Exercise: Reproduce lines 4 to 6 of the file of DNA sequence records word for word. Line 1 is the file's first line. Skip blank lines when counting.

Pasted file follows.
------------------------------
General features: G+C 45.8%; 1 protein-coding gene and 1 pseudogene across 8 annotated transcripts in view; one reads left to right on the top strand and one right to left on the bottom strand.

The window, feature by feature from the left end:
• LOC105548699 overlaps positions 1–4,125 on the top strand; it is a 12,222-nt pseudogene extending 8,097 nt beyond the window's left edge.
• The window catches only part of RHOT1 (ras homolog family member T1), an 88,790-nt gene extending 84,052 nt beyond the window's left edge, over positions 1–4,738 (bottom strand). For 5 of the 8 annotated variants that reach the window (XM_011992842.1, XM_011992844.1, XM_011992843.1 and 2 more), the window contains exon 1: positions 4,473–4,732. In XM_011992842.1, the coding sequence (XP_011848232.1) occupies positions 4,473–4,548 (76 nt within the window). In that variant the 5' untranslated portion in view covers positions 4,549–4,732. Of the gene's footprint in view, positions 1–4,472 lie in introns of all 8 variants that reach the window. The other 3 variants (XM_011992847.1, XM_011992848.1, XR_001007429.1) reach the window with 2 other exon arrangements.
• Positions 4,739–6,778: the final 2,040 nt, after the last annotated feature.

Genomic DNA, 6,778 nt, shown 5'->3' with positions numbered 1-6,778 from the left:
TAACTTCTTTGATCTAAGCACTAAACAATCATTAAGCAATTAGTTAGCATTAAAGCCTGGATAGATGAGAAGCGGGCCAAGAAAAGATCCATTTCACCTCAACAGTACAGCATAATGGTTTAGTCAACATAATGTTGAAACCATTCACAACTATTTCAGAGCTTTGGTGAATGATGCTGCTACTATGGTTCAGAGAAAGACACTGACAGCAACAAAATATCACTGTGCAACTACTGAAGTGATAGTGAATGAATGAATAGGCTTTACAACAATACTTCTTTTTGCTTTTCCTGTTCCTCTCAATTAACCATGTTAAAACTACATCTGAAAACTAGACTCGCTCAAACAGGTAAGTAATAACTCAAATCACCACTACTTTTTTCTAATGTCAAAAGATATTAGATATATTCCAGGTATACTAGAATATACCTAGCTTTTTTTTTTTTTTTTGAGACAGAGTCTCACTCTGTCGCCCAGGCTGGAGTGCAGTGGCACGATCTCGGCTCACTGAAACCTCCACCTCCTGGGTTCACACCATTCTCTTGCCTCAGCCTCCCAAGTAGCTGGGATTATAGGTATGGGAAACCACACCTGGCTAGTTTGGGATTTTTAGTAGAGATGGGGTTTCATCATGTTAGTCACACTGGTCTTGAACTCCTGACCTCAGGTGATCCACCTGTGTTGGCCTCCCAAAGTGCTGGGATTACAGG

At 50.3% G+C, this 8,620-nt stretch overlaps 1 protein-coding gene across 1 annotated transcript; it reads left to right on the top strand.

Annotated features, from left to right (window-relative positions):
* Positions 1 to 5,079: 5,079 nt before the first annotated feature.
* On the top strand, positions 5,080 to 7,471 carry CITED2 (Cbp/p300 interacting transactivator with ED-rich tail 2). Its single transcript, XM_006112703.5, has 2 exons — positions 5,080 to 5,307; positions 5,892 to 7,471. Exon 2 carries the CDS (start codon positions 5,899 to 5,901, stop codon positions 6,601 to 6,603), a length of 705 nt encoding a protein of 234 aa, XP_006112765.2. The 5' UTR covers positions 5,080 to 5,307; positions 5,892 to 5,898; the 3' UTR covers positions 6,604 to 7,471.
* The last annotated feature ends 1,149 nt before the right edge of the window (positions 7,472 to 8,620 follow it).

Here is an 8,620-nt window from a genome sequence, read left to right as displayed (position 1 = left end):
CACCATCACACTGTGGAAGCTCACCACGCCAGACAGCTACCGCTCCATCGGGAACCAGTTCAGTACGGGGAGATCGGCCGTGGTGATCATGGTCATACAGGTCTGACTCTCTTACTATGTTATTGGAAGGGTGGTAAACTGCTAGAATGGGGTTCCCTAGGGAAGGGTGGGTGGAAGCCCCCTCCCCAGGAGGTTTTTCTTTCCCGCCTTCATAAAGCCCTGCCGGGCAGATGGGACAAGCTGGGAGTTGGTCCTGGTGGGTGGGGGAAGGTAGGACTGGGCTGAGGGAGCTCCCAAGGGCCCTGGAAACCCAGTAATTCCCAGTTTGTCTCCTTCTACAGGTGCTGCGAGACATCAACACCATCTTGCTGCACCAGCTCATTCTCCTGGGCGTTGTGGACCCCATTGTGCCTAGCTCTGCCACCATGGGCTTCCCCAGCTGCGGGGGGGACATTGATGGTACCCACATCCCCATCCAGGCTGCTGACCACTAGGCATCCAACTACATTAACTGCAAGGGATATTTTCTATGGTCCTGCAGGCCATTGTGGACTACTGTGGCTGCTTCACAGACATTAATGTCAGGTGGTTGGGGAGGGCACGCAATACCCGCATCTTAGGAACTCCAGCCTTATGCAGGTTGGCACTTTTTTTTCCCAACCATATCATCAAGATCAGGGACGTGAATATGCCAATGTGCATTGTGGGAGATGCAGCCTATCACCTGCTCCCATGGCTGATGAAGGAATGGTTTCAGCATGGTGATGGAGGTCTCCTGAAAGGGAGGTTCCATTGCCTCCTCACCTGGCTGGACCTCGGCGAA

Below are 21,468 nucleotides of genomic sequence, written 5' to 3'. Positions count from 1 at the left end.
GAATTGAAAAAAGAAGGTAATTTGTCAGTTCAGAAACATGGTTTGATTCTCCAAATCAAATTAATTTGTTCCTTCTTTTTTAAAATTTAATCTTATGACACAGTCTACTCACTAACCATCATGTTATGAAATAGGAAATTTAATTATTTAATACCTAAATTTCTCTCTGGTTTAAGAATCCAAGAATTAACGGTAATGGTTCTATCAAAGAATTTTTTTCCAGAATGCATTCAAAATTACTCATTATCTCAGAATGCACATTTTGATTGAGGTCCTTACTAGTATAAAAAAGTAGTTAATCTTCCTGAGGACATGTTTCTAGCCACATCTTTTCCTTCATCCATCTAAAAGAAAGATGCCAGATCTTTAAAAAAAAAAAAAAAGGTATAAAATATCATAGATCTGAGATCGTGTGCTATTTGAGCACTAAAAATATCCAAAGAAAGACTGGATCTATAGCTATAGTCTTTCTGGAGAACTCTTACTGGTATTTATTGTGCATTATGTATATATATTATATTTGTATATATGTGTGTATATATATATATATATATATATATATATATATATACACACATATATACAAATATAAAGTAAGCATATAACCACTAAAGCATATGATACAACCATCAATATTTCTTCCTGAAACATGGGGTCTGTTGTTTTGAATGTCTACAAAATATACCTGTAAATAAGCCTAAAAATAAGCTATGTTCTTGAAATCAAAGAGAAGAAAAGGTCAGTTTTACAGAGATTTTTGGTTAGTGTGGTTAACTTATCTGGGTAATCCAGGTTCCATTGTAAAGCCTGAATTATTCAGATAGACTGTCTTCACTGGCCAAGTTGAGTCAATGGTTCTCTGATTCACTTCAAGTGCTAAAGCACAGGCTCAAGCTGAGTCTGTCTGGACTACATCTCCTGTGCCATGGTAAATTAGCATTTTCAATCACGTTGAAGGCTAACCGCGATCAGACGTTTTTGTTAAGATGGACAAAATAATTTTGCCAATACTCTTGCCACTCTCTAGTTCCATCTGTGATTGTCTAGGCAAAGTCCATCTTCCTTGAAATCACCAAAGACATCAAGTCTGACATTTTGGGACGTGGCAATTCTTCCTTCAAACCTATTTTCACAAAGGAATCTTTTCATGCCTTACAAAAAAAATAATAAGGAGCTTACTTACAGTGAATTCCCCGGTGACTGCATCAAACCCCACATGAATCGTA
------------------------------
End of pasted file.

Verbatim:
• The window catches only part of RHOT1 (ras homolog family member T1), an 88,790-nt gene extending 84,052 nt beyond the window's left edge, over positions 1–4,738 (bottom strand). For 5 of the 8 annotated variants that reach the window (XM_011992842.1, XM_011992844.1, XM_011992843.1 and 2 more), the window contains exon 1: positions 4,473–4,732. In XM_011992842.1, the coding sequence (XP_011848232.1) occupies positions 4,473–4,548 (76 nt within the window). In that variant the 5' untranslated portion in view covers positions 4,549–4,732. Of the gene's footprint in view, positions 1–4,472 lie in introns of all 8 variants that reach the window. The other 3 variants (XM_011992847.1, XM_011992848.1, XR_001007429.1) reach the window with 2 other exon arrangements.
• Positions 4,739–6,778: the final 2,040 nt, after the last annotated feature.

Genomic DNA, 6,778 nt, shown 5'->3' with positions numbered 1-6,778 from the left: